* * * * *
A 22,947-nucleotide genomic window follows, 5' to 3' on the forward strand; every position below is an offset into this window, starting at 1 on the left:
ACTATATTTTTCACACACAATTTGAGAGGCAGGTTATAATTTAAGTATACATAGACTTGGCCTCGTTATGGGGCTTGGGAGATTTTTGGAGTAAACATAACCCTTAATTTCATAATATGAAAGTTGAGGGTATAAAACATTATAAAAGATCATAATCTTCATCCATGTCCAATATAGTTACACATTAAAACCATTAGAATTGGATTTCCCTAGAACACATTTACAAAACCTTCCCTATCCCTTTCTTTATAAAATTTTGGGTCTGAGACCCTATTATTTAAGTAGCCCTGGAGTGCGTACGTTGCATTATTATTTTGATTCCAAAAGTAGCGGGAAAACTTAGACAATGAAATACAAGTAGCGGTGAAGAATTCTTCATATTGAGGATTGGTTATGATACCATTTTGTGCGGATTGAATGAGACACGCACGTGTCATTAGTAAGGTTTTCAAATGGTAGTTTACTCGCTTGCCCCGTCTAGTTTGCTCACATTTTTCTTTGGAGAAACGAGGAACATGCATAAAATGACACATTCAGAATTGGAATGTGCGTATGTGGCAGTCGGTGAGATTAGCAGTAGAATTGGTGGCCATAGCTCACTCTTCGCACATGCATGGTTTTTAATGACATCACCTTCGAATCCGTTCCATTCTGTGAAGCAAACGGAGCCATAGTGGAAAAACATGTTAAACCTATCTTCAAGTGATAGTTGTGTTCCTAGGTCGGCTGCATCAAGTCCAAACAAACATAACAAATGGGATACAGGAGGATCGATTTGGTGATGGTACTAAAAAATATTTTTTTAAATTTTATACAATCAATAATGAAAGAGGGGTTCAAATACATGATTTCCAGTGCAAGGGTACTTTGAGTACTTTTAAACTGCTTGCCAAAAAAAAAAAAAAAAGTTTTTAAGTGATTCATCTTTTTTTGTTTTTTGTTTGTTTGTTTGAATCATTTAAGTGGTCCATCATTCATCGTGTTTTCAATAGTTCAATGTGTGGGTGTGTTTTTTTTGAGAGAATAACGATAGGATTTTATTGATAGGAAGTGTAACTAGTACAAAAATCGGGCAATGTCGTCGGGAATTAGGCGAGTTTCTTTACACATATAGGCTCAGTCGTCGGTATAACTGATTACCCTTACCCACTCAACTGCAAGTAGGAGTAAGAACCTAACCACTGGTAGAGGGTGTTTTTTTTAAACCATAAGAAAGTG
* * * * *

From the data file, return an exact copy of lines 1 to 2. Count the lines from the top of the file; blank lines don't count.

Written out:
A 22,947-nucleotide genomic window follows, 5' to 3' on the forward strand; every position below is an offset into this window, starting at 1 on the left:
ACTATATTTTTCACACACAATTTGAGAGGCAGGTTATAATTTAAGTATACATAGACTTGGCCTCGTTATGGGGCTTGGGAGATTTTTGGAGTAAACATAACCCTTAATTTCATAATATGAAAGTTGAGGGTATAAAACATTATAAAAGATCATAATCTTCATCCATGTCCAATATAGTTACACATTAAAACCATTAGAATTGGATTTCCCTAGAACACATTTACAAAACCTTCCCTATCCCTTTCTTTATAAAATTTTGGGTCTGAGACCCTATTATTTAAGTAGCCCTGGAGTGCGTACGTTGCATTATTATTTTGATTCCAAAAGTAGCGGGAAAACTTAGACAATGAAATACAAGTAGCGGTGAAGAATTCTTCATATTGAGGATTGGTTATGATACCATTTTGTGCGGATTGAATGAGACACGCACGTGTCATTAGTAAGGTTTTCAAATGGTAGTTTACTCGCTTGCCCCGTCTAGTTTGCTCACATTTTTCTTTGGAGAAACGAGGAACATGCATAAAATGACACATTCAGAATTGGAATGTGCGTATGTGGCAGTCGGTGAGATTAGCAGTAGAATTGGTGGCCATAGCTCACTCTTCGCACATGCATGGTTTTTAATGACATCACCTTCGAATCCGTTCCATTCTGTGAAGCAAACGGAGCCATAGTGGAAAAACATGTTAAACCTATCTTCAAGTGATAGTTGTGTTCCTAGGTCGGCTGCATCAAGTCCAAACAAACATAACAAATGGGATACAGGAGGATCGATTTGGTGATGGTACTAAAAAATATTTTTTTAAATTTTATACAATCAATAATGAAAGAGGGGTTCAAATACATGATTTCCAGTGCAAGGGTACTTTGAGTACTTTTAAACTGCTTGCCAAAAAAAAAAAAAAAAGTTTTTAAGTGATTCATCTTTTTTTGTTTTTTGTTTGTTTGTTTGAATCATTTAAGTGGTCCATCATTCATCGTGTTTTCAATAGTTCAATGTGTGGGTGTGTTTTTTTTGAGAGAATAACGATAGGATTTTATTGATAGGAAGTGTAACTAGTACAAAAATCGGGCAATGTCGTCGGGAATTAGGCGAGTTTCTTTACACATATAGGCTCAGTCGTCGGTATAACTGATTACCCTTACCCACTCAACTGCAAGTAGGAGTAAGAACCTAACCACTGGTAGAGGGTGTTTTTTTTAAACCATAAGAAAGTG